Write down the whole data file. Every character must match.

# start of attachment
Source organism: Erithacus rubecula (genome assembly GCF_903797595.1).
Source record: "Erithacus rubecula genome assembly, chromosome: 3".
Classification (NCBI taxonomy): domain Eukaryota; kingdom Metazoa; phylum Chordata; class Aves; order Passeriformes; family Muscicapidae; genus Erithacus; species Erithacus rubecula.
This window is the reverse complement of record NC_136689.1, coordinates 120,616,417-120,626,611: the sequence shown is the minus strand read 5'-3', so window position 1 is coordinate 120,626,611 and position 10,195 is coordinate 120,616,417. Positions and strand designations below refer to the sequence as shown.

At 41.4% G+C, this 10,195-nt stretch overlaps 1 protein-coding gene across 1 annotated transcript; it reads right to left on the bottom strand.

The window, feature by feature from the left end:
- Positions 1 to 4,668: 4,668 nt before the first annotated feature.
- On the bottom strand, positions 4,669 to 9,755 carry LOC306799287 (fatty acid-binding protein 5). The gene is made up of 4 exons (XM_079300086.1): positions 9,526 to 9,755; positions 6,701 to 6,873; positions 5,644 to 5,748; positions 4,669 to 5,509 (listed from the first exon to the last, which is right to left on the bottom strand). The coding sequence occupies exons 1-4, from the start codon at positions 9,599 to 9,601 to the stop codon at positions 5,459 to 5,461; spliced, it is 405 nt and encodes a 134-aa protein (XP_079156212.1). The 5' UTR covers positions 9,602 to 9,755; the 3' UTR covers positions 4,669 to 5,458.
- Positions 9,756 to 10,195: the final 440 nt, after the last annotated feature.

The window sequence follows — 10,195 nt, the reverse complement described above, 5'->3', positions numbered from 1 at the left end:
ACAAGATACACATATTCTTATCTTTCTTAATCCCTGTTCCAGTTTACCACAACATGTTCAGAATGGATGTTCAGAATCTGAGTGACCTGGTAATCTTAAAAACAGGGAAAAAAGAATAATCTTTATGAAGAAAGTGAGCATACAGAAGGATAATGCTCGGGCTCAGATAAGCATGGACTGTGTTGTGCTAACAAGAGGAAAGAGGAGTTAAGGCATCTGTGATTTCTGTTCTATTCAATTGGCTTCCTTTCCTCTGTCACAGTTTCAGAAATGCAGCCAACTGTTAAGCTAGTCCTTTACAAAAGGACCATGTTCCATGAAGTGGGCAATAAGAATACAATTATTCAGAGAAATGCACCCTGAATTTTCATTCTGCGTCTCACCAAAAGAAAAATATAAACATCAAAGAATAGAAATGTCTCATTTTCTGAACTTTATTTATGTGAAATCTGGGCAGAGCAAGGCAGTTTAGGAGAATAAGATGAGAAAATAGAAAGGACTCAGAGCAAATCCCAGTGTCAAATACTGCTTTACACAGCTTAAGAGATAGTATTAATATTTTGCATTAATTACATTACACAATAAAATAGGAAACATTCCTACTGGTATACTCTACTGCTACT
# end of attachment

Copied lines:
Source organism: Erithacus rubecula (genome assembly GCF_903797595.1).
Source record: "Erithacus rubecula genome assembly, chromosome: 3".
Classification (NCBI taxonomy): domain Eukaryota; kingdom Metazoa; phylum Chordata; class Aves; order Passeriformes; family Muscicapidae; genus Erithacus; species Erithacus rubecula.
This window is the reverse complement of record NC_136689.1, coordinates 120,616,417-120,626,611: the sequence shown is the minus strand read 5'-3', so window position 1 is coordinate 120,626,611 and position 10,195 is coordinate 120,616,417. Positions and strand designations below refer to the sequence as shown.

At 41.4% G+C, this 10,195-nt stretch overlaps 1 protein-coding gene across 1 annotated transcript; it reads right to left on the bottom strand.

The window, feature by feature from the left end:
- Positions 1 to 4,668: 4,668 nt before the first annotated feature.
- On the bottom strand, positions 4,669 to 9,755 carry LOC306799287 (fatty acid-binding protein 5). The gene is made up of 4 exons (XM_079300086.1): positions 9,526 to 9,755; positions 6,701 to 6,873; positions 5,644 to 5,748; positions 4,669 to 5,509 (listed from the first exon to the last, which is right to left on the bottom strand). The coding sequence occupies exons 1-4, from the start codon at positions 9,599 to 9,601 to the stop codon at positions 5,459 to 5,461; spliced, it is 405 nt and encodes a 134-aa protein (XP_079156212.1). The 5' UTR covers positions 9,602 to 9,755; the 3' UTR covers positions 4,669 to 5,458.
- Positions 9,756 to 10,195: the final 440 nt, after the last annotated feature.

The window sequence follows — 10,195 nt, the reverse complement described above, 5'->3', positions numbered from 1 at the left end:
ACAAGATACACATATTCTTATCTTTCTTAATCCCTGTTCCAGTTTACCACAACATGTTCAGAATGGATGTTCAGAATCTGAGTGACCTGGTAATCTTAAAAACAGGGAAAAAAGAATAATCTTTATGAAGAAAGTGAGCATACAGAAGGATAATGCTCGGGCTCAGATAAGCATGGACTGTGTTGTGCTAACAAGAGGAAAGAGGAGTTAAGGCATCTGTGATTTCTGTTCTATTCAATTGGCTTCCTTTCCTCTGTCACAGTTTCAGAAATGCAGCCAACTGTTAAGCTAGTCCTTTACAAAAGGACCATGTTCCATGAAGTGGGCAATAAGAATACAATTATTCAGAGAAATGCACCCTGAATTTTCATTCTGCGTCTCACCAAAAGAAAAATATAAACATCAAAGAATAGAAATGTCTCATTTTCTGAACTTTATTTATGTGAAATCTGGGCAGAGCAAGGCAGTTTAGGAGAATAAGATGAGAAAATAGAAAGGACTCAGAGCAAATCCCAGTGTCAAATACTGCTTTACACAGCTTAAGAGATAGTATTAATATTTTGCATTAATTACATTACACAATAAAATAGGAAACATTCCTACTGGTATACTCTACTGCTACT